Bodies: Life and Death in Music

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Bodies: Life and Death in Music

Bodies: Life and Death in Music

RRP: £99
Price: £9.9
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The Frank Turner/social media section was weirdly framed, though, and neglected to discuss the good faith criticism people of marginalised identities (not “cool kids” or “trolls”) have tried to engage with him on, including offline. The saga of Ian Watkins is, by some distance, the most shocking in Bodies, a book filled with shocking stories. The book struggled to stick to the topic, and it didn't answer questions, only reaching one conclusion as the possible cause of addiction and death in music business.

I found the content of this book quite astounding and got the same feeling of complicity that I felt on watching the Amy Winehouse documentary. Finished the book feeling very strongly that Lennon was right about the men in suits who take the bulk of the money generated from the sales of the music made by creative but naive people. Definitely not for the faint hearted with some of the details, but the brutal reality of how some people deal with being at the top of their chosen game, and how they chose to deal with the fame, not always in the most healthy way (including an awful insight into Lost Prophets ending).Bodies: Life and Death in Music is as harsh and unremitting a piece as it is deeply moving and warm.

The glamorisation of drink and drug use in rock music is pervasive in our culture but Bodies peels back the curtain to reveal the deep-seated mental health and addiction problems impacting so many performers, all too often actively enabled by the machine that is the music industry.

The book has opened up a much-needed debate about the nature of the music industry as an insatiable meat grinder for creative souls with an instinct for self-destruction. The music industry has a gigantic, dangerous problem that is ruining musicians’ lives — and I, the punter, am fuelling that problem. Still, if you are interested in the music business and rock music in particular, this is a book worth reading. At least until, distressingly, the author's familial narrative comes crashing down, adding yet more fuel to a blaze of self-immolation. Perhaps this was intentional; the author spends time boasting about the amount of coke he was shoveling up his beak, but this means that stories about individuals are only hinted at or loosely defined.

Seven years stooped in darkness, inhaling coal dust, gave this sweet and modest man license to provide his music journalist son, Ian, with some lessons in perspective. Ian Winwood's had a hard time of it himself, as someone who's as much a part of the scene as those on stage.However, I think in places it tried too hard to be sensationalist and in others demanded a more authoritative POV and in both instances it comes up short. He drops a lot of band names and places he's visited as if to reinforce the privileged position he found himself in but for me this just makes his cliched decline into substance abuse even more idiotic. It should be a harrowing read, and it frequently is: that it doesn’t make you despair entirely is down to Winwood’s skill as a prose stylist. It's an unusual life, that of a touring musician, long stretches of travel, un-sociable hours, endlessly surrounded by drugs and alcohol.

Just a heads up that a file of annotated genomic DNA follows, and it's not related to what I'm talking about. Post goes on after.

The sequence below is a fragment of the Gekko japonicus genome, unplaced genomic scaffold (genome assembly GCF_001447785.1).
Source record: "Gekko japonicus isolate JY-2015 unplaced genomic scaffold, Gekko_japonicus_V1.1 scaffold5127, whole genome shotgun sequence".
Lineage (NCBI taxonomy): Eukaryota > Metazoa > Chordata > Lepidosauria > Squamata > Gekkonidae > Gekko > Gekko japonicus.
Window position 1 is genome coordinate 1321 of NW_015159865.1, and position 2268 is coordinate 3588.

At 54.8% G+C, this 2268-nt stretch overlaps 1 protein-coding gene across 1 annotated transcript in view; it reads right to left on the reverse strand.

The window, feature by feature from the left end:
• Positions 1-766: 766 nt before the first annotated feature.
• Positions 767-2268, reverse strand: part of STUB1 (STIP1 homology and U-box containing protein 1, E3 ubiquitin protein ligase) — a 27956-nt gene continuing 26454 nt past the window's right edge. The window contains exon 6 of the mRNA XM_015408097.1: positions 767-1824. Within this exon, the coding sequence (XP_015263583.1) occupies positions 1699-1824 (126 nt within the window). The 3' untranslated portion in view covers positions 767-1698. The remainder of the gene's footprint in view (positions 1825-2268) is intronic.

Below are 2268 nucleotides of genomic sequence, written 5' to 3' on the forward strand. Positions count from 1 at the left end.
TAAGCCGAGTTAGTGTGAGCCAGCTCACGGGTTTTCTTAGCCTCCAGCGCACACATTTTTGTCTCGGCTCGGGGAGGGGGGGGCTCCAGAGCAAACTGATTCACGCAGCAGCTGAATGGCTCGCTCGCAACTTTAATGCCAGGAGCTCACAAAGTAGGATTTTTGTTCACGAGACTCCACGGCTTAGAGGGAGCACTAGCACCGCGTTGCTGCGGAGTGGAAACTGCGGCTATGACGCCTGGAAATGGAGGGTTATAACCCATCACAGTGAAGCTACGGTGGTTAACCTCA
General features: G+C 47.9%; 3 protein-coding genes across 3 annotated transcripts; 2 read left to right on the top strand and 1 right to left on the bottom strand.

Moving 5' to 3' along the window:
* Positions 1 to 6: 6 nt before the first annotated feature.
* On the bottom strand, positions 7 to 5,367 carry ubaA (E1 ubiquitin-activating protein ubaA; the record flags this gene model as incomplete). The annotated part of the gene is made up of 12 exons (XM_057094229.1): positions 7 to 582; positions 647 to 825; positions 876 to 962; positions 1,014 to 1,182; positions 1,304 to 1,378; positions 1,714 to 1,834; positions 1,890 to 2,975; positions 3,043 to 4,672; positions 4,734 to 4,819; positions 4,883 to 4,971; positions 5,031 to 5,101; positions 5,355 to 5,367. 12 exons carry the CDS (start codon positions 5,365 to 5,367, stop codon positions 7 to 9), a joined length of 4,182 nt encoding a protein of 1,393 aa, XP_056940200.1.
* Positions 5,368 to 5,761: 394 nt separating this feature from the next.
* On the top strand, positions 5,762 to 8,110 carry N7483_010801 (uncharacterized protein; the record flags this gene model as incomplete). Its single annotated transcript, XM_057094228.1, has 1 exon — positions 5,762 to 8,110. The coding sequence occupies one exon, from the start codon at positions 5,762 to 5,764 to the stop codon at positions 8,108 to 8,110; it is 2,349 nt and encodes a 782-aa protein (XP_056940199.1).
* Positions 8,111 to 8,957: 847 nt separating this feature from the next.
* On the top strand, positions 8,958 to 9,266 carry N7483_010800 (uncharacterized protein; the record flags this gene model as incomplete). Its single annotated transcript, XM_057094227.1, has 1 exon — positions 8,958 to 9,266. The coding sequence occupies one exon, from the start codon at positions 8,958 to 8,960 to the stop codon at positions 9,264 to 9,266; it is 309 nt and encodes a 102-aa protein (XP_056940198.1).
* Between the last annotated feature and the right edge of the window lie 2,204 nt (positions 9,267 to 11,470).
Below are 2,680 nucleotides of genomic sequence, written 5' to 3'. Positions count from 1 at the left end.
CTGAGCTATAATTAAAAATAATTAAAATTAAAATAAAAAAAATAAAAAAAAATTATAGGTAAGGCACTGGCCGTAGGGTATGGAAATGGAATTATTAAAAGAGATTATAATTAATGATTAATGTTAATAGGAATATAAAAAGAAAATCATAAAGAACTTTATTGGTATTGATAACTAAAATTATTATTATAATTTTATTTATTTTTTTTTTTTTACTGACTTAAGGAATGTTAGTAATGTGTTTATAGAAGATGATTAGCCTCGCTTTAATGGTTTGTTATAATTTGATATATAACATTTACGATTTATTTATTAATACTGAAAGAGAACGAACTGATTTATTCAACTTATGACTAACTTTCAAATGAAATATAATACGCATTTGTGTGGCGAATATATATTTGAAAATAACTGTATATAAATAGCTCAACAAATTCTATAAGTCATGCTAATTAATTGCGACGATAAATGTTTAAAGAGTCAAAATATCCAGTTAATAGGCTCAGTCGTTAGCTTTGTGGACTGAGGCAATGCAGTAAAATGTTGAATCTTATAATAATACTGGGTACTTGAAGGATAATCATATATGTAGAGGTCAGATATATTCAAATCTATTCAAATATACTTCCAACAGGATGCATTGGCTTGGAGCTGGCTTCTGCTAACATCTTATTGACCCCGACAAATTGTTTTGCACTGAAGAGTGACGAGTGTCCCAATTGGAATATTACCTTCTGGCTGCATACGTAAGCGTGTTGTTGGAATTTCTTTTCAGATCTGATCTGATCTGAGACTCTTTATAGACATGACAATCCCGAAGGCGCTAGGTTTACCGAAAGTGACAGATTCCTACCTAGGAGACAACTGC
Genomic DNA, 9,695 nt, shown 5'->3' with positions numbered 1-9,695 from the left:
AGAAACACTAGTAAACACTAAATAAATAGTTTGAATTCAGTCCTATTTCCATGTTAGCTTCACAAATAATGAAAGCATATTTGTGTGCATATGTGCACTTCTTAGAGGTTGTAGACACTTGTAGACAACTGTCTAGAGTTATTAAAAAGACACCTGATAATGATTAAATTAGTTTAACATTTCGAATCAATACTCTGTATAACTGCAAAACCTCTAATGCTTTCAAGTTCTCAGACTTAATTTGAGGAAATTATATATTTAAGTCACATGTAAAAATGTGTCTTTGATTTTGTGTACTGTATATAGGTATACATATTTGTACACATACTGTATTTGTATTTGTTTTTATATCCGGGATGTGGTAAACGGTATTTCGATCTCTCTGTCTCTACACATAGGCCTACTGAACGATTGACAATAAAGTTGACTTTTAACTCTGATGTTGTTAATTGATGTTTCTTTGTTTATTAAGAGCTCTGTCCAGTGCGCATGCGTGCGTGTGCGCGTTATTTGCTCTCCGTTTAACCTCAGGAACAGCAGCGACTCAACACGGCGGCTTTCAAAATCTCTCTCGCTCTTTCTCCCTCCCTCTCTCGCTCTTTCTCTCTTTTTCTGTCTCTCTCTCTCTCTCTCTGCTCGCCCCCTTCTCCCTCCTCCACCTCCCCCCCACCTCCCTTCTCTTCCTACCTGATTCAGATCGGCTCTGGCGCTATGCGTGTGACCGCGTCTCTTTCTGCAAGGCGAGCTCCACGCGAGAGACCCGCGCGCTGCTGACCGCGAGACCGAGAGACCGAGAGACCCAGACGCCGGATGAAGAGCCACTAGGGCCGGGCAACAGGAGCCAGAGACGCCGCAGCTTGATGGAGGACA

You can change your choices at any time by visiting Cookie preferences, as described in the Cookie notice. This book is incredible in the way it gets behind the scenes to tell Ian's own devasting story of loss and mental illness as a casualty of the music scene that he loves. The guy seems likeable and honest and, even if I’m not a fan of most of the bands mentioned, the stories of life on the road were very interesting. It’s clearly a book with limitations: Winwood sticks with the world he knows best – heavy metal, hard rock and punk predominate – which means the vast majority of the interviewees are male and almost all are white.

Hotjar sets this cookie to know whether a user is included in the data sampling defined by the site's pageview limit. I found this book disturbing, but ultimately positive as, for the author himself and bands still making music now there seems to be an improvement.



  • Fruugo ID: 258392218-563234582
  • EAN: 764486781913
  • Sold by: Fruugo

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